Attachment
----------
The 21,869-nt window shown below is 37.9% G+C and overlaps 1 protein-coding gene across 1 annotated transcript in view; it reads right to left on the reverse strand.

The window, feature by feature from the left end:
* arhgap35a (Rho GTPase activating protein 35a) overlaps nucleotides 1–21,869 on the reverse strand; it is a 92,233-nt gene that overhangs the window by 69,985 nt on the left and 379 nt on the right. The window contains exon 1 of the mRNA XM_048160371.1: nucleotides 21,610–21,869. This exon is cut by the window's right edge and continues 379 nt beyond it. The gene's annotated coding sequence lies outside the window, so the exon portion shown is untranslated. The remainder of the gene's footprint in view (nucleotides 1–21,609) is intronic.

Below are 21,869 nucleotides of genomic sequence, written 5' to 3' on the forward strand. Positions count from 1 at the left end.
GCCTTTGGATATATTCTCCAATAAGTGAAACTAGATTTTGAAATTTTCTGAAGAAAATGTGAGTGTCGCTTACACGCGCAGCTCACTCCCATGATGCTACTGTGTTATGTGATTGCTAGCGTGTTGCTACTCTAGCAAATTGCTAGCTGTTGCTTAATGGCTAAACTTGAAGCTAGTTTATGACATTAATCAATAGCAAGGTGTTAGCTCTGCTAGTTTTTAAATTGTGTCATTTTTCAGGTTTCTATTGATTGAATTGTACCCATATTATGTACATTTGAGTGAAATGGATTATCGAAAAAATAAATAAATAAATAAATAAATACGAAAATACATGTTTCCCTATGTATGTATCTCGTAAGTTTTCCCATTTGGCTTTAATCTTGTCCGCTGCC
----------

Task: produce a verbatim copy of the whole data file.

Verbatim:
The 21,869-nt window shown below is 37.9% G+C and overlaps 1 protein-coding gene across 1 annotated transcript in view; it reads right to left on the reverse strand.

The window, feature by feature from the left end:
* arhgap35a (Rho GTPase activating protein 35a) overlaps nucleotides 1–21,869 on the reverse strand; it is a 92,233-nt gene that overhangs the window by 69,985 nt on the left and 379 nt on the right. The window contains exon 1 of the mRNA XM_048160371.1: nucleotides 21,610–21,869. This exon is cut by the window's right edge and continues 379 nt beyond it. The gene's annotated coding sequence lies outside the window, so the exon portion shown is untranslated. The remainder of the gene's footprint in view (nucleotides 1–21,609) is intronic.

Below are 21,869 nucleotides of genomic sequence, written 5' to 3' on the forward strand. Positions count from 1 at the left end.
GCCTTTGGATATATTCTCCAATAAGTGAAACTAGATTTTGAAATTTTCTGAAGAAAATGTGAGTGTCGCTTACACGCGCAGCTCACTCCCATGATGCTACTGTGTTATGTGATTGCTAGCGTGTTGCTACTCTAGCAAATTGCTAGCTGTTGCTTAATGGCTAAACTTGAAGCTAGTTTATGACATTAATCAATAGCAAGGTGTTAGCTCTGCTAGTTTTTAAATTGTGTCATTTTTCAGGTTTCTATTGATTGAATTGTACCCATATTATGTACATTTGAGTGAAATGGATTATCGAAAAAATAAATAAATAAATAAATAAATACGAAAATACATGTTTCCCTATGTATGTATCTCGTAAGTTTTCCCATTTGGCTTTAATCTTGTCCGCTGCC